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https://www.duolingo.com/mazdee

Explain why doing the translations can help me

I am asked to "translate this" document each time I complete a lesson. These have already been translated by other users, so I'm supposed to agree or disagree with the translation. I just don't get it! I would love to try to translate something, but when I look at these, I seldom find anything about the translations to question. How is this supposed to help me?

3 years ago

11 Comments


https://www.duolingo.com/writchie4
writchie4
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Try scrolling down in the article to find sentences that have not yet been translated. Sentences in black are already translated/reviewed, sentences in gray have been translated but still require checking, and sentences in blue have not yet been translated.

If the article you were recommended has already been fully translated, you can always look in the Immersion section and choose an article for yourself. Take a look at this guide to get a handle on the interface if you need help, it can be a little intimidating for new users.

3 years ago

https://www.duolingo.com/chilvence
chilvence
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I think you have to look at it out of the context of the site itself. Whether or not the translation has already been done, if you read the original article without looking at the translation, and are able to grasp some of its meaning, then that is a very good excercise, because learning words in context buries them very deep in your memory. Sometimes you can even help a bad translation, when you realise your grasp of the article is better than the original translator (which can easily happen, we all have different knowledge, and besides there are lots of jerks that just use google translate)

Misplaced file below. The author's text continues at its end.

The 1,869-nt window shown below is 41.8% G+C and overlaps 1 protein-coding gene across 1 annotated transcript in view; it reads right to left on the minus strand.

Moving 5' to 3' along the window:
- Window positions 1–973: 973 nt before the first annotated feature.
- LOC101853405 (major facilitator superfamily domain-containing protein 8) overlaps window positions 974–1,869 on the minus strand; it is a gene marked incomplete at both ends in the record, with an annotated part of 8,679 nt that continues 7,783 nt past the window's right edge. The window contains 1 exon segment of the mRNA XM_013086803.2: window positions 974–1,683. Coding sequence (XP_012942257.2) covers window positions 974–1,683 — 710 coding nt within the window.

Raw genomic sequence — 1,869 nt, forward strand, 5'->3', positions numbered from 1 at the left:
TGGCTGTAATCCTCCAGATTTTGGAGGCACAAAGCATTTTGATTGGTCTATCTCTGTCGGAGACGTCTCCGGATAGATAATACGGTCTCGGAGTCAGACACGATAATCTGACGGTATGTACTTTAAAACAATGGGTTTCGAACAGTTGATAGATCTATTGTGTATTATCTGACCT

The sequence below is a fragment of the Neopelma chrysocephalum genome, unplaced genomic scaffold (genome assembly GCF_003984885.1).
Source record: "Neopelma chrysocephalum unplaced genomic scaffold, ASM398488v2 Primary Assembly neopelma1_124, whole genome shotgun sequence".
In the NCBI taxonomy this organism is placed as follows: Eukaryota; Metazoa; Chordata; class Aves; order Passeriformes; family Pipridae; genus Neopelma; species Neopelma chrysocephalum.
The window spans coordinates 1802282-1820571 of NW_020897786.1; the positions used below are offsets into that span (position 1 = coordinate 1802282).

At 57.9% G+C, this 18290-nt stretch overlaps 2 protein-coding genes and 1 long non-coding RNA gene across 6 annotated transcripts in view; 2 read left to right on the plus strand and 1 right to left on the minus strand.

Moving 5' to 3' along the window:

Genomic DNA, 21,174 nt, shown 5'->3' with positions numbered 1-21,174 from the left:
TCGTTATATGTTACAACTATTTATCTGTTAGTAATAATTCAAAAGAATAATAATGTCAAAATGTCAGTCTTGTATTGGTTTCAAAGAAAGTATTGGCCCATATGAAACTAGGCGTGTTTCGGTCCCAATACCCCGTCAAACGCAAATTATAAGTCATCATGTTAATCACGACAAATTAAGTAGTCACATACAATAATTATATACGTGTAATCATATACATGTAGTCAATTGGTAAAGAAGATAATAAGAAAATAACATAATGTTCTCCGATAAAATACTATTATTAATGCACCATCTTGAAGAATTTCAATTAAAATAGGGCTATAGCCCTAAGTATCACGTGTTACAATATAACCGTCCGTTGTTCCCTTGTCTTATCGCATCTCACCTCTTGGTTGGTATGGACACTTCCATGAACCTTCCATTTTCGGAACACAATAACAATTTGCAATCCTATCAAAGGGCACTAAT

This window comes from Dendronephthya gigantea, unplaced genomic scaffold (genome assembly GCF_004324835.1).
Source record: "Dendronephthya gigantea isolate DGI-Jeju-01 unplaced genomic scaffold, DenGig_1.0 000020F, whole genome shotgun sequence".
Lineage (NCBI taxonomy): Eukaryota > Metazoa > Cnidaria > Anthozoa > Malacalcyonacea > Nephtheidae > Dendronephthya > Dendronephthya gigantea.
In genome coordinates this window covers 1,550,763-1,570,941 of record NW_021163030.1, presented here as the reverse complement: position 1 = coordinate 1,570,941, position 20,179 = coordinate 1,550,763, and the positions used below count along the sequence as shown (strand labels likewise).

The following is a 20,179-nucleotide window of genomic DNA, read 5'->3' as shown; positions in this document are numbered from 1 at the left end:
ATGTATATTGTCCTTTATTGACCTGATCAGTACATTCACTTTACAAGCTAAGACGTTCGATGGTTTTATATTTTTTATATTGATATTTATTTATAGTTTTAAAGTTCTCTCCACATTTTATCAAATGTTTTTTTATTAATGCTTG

3 years ago

https://www.duolingo.com/mazdee

Thanks for that good advice. I live in México and try to look at the local paper (online) each day. I can't translate word for word, but I get the gist of most of the stories and if it's something important to me, I ask Sr Google to help. Now that I know I can find new articles on the "Immersion" page, I'll probably spend more time there.

An idea for those who don't live in a Spanish speaking country: Every major Spanish language newspaper in the world has a website. Pick a country of interest, find out which are the major newspapers and add one to your daily practice. You can learn a lot about that country/city while honing Spanish skills. (Warning: Journalists seem to have their own language, and it might be difficult for a beginner to translate some of it.)

3 years ago

https://www.duolingo.com/Taloua
Taloua
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Personally, I stopped doing it. I just concentrate on my trees

3 years ago

https://www.duolingo.com/jhorra
jhorra
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You can also just click on the immersion tab and find tons that aren't translated or only partially translated.

3 years ago

https://www.duolingo.com/Luscinda
Luscinda